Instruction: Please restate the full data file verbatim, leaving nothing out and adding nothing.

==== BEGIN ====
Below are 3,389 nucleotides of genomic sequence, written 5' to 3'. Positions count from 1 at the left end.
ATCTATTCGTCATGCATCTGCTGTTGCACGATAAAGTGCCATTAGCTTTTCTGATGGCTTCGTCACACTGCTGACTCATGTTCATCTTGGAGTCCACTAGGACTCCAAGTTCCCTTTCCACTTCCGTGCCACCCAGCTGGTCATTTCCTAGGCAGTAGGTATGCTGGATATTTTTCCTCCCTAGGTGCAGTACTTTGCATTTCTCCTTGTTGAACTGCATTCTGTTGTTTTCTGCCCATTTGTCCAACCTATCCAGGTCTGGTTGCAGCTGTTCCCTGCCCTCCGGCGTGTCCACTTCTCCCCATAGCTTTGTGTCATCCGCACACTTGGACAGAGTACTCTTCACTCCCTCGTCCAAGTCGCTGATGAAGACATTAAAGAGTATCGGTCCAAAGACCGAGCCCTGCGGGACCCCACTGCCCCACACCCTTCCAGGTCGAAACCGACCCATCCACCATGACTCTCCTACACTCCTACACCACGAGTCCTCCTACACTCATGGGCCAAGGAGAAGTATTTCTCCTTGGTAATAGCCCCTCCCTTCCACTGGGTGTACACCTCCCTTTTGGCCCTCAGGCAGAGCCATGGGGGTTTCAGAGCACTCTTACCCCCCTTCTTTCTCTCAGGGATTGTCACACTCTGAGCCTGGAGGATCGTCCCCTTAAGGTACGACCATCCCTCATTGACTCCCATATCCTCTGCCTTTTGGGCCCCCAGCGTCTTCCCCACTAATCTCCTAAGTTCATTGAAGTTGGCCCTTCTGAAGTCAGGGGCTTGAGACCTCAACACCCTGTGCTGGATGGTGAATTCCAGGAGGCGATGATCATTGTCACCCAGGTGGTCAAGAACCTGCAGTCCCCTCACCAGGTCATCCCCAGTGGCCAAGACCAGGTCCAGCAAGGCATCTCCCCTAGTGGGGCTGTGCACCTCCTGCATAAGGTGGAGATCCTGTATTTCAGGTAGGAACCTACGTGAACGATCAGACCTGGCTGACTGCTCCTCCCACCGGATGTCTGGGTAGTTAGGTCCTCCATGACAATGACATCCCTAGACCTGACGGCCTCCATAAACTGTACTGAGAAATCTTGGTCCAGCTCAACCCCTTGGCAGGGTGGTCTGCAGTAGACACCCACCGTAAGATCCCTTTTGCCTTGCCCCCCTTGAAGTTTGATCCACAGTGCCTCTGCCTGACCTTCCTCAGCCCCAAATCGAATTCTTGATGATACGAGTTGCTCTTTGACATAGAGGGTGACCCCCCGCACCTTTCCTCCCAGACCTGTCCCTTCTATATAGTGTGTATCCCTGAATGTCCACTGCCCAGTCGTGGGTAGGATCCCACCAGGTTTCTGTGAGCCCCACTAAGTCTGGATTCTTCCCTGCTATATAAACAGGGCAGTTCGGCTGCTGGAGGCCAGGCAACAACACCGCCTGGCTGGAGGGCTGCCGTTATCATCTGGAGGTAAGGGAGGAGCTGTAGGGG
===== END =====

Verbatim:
Below are 3,389 nucleotides of genomic sequence, written 5' to 3'. Positions count from 1 at the left end.
ATCTATTCGTCATGCATCTGCTGTTGCACGATAAAGTGCCATTAGCTTTTCTGATGGCTTCGTCACACTGCTGACTCATGTTCATCTTGGAGTCCACTAGGACTCCAAGTTCCCTTTCCACTTCCGTGCCACCCAGCTGGTCATTTCCTAGGCAGTAGGTATGCTGGATATTTTTCCTCCCTAGGTGCAGTACTTTGCATTTCTCCTTGTTGAACTGCATTCTGTTGTTTTCTGCCCATTTGTCCAACCTATCCAGGTCTGGTTGCAGCTGTTCCCTGCCCTCCGGCGTGTCCACTTCTCCCCATAGCTTTGTGTCATCCGCACACTTGGACAGAGTACTCTTCACTCCCTCGTCCAAGTCGCTGATGAAGACATTAAAGAGTATCGGTCCAAAGACCGAGCCCTGCGGGACCCCACTGCCCCACACCCTTCCAGGTCGAAACCGACCCATCCACCATGACTCTCCTACACTCCTACACCACGAGTCCTCCTACACTCATGGGCCAAGGAGAAGTATTTCTCCTTGGTAATAGCCCCTCCCTTCCACTGGGTGTACACCTCCCTTTTGGCCCTCAGGCAGAGCCATGGGGGTTTCAGAGCACTCTTACCCCCCTTCTTTCTCTCAGGGATTGTCACACTCTGAGCCTGGAGGATCGTCCCCTTAAGGTACGACCATCCCTCATTGACTCCCATATCCTCTGCCTTTTGGGCCCCCAGCGTCTTCCCCACTAATCTCCTAAGTTCATTGAAGTTGGCCCTTCTGAAGTCAGGGGCTTGAGACCTCAACACCCTGTGCTGGATGGTGAATTCCAGGAGGCGATGATCATTGTCACCCAGGTGGTCAAGAACCTGCAGTCCCCTCACCAGGTCATCCCCAGTGGCCAAGACCAGGTCCAGCAAGGCATCTCCCCTAGTGGGGCTGTGCACCTCCTGCATAAGGTGGAGATCCTGTATTTCAGGTAGGAACCTACGTGAACGATCAGACCTGGCTGACTGCTCCTCCCACCGGATGTCTGGGTAGTTAGGTCCTCCATGACAATGACATCCCTAGACCTGACGGCCTCCATAAACTGTACTGAGAAATCTTGGTCCAGCTCAACCCCTTGGCAGGGTGGTCTGCAGTAGACACCCACCGTAAGATCCCTTTTGCCTTGCCCCCCTTGAAGTTTGATCCACAGTGCCTCTGCCTGACCTTCCTCAGCCCCAAATCGAATTCTTGATGATACGAGTTGCTCTTTGACATAGAGGGTGACCCCCCGCACCTTTCCTCCCAGACCTGTCCCTTCTATATAGTGTGTATCCCTGAATGTCCACTGCCCAGTCGTGGGTAGGATCCCACCAGGTTTCTGTGAGCCCCACTAAGTCTGGATTCTTCCCTGCTATATAAACAGGGCAGTTCGGCTGCTGGAGGCCAGGCAACAACACCGCCTGGCTGGAGGGCTGCCGTTATCATCTGGAGGTAAGGGAGGAGCTGTAGGGG